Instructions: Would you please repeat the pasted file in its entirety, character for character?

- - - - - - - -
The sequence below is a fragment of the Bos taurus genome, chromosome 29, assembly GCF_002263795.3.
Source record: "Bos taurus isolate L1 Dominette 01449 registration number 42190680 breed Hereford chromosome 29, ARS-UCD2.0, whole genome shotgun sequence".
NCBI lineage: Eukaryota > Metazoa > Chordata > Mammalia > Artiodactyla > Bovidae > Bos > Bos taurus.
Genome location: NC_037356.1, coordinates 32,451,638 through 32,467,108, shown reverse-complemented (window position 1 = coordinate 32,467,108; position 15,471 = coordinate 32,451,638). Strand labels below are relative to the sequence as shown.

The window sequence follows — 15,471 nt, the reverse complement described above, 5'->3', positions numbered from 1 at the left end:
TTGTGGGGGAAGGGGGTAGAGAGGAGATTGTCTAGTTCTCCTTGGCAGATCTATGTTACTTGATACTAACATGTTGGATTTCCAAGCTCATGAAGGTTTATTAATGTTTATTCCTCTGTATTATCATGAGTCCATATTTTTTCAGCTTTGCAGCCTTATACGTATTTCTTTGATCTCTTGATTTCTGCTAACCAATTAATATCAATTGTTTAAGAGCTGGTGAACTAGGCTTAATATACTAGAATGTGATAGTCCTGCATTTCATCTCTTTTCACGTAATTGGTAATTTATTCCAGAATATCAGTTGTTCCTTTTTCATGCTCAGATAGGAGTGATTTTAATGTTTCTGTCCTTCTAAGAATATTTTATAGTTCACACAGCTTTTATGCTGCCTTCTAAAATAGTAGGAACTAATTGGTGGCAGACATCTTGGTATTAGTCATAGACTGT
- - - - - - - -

The sequence below is a fragment of the Bos taurus genome, chromosome 29, assembly GCF_002263795.3.
Source record: "Bos taurus isolate L1 Dominette 01449 registration number 42190680 breed Hereford chromosome 29, ARS-UCD2.0, whole genome shotgun sequence".
NCBI lineage: Eukaryota > Metazoa > Chordata > Mammalia > Artiodactyla > Bovidae > Bos > Bos taurus.
Genome location: NC_037356.1, coordinates 32,451,638 through 32,467,108, shown reverse-complemented (window position 1 = coordinate 32,467,108; position 15,471 = coordinate 32,451,638). Strand labels below are relative to the sequence as shown.

The window sequence follows — 15,471 nt, the reverse complement described above, 5'->3', positions numbered from 1 at the left end:
TTGTGGGGGAAGGGGGTAGAGAGGAGATTGTCTAGTTCTCCTTGGCAGATCTATGTTACTTGATACTAACATGTTGGATTTCCAAGCTCATGAAGGTTTATTAATGTTTATTCCTCTGTATTATCATGAGTCCATATTTTTTCAGCTTTGCAGCCTTATACGTATTTCTTTGATCTCTTGATTTCTGCTAACCAATTAATATCAATTGTTTAAGAGCTGGTGAACTAGGCTTAATATACTAGAATGTGATAGTCCTGCATTTCATCTCTTTTCACGTAATTGGTAATTTATTCCAGAATATCAGTTGTTCCTTTTTCATGCTCAGATAGGAGTGATTTTAATGTTTCTGTCCTTCTAAGAATATTTTATAGTTCACACAGCTTTTATGCTGCCTTCTAAAATAGTAGGAACTAATTGGTGGCAGACATCTTGGTATTAGTCATAGACTGT